For now, the most notable news of this Venezuelan electoral process is that absolutely all the political parties have decided to participate. In addition to the aforementioned missions sent by the EU and the UN, US foundations such as the Carter Center or Latin American party groups such as COPPAL will accompany the process. Such progress has been possible thanks to the designation, at the beginning of the year, of a National Electoral Council (CNE) with representation from Chavismo and the opposition, the result of an agreement reached within the new Venezuelan National Assembly, to which yet Westerners have refused to acknowledge.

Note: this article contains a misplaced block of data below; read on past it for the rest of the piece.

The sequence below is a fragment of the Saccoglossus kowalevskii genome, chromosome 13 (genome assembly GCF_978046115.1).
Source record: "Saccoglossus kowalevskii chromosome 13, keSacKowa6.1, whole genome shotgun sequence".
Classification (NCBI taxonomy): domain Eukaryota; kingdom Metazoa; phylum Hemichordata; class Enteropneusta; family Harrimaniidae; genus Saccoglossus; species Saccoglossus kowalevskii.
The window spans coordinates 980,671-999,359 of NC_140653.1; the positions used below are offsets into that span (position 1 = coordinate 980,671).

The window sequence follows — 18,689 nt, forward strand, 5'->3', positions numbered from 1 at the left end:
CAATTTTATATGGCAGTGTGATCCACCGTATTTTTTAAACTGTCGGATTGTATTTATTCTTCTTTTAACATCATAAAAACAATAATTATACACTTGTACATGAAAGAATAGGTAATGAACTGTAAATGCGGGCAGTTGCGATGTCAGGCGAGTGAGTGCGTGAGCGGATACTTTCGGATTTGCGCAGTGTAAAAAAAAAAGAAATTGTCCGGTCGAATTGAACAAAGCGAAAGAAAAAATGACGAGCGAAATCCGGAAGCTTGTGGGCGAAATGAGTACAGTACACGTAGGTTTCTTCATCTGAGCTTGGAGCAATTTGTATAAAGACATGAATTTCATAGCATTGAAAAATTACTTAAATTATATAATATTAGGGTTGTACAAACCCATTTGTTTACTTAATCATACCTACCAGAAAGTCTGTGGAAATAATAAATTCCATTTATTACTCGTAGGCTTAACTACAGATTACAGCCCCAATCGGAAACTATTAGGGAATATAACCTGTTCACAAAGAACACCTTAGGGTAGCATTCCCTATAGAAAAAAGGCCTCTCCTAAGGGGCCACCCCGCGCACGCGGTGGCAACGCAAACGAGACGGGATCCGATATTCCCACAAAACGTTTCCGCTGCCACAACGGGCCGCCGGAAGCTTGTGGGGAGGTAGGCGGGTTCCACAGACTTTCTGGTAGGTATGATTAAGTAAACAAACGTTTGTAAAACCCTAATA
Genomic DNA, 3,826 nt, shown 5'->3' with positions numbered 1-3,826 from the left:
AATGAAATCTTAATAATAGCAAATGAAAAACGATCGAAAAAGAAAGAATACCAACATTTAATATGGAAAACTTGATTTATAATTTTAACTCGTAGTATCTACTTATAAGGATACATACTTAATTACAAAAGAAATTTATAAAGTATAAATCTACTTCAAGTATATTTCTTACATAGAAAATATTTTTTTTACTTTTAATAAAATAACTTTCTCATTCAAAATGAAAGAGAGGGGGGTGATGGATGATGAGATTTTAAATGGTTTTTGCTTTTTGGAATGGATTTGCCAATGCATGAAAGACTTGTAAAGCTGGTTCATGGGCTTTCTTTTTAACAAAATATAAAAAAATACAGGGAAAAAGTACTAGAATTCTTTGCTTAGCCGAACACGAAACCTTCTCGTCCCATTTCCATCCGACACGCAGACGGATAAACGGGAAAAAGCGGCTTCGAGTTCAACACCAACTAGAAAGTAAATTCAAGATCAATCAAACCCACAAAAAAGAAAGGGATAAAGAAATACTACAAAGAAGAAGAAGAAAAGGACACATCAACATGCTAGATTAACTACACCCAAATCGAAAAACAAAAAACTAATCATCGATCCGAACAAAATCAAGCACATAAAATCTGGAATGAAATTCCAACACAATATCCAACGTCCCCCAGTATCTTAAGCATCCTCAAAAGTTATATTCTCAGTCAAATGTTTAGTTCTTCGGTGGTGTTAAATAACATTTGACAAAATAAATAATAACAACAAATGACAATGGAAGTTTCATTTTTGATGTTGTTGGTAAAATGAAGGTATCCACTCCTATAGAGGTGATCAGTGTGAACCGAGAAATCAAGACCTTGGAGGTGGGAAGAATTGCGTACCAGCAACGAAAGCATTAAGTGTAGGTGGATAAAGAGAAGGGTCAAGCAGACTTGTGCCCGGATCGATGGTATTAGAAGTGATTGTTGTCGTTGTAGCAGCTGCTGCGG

These elections, together with a process of dialogue that ranges from the political opposition to the private business community affiliated with FEDECAMARAS, mark a turning point. And in any case they demonstrate the generalized rejection of the Venezuelan society to the policy of unilateral sanctions, confrontation and boycott with which the Venezuelan issue has been approached from abroad.
Before the first vote has been cast, the elections are already being criticized by ex officio spoilers who, from the United States, have made it clear that they will not accept the results unless they are in accordance with their interests. They are the same people who advocate imposing more sanctions, intensifying the economic blockade, and sometimes even dream of a military intervention. Some of these extremists have not hesitated to threaten the European Union itself for daring to take the path of reconciliation and compromise.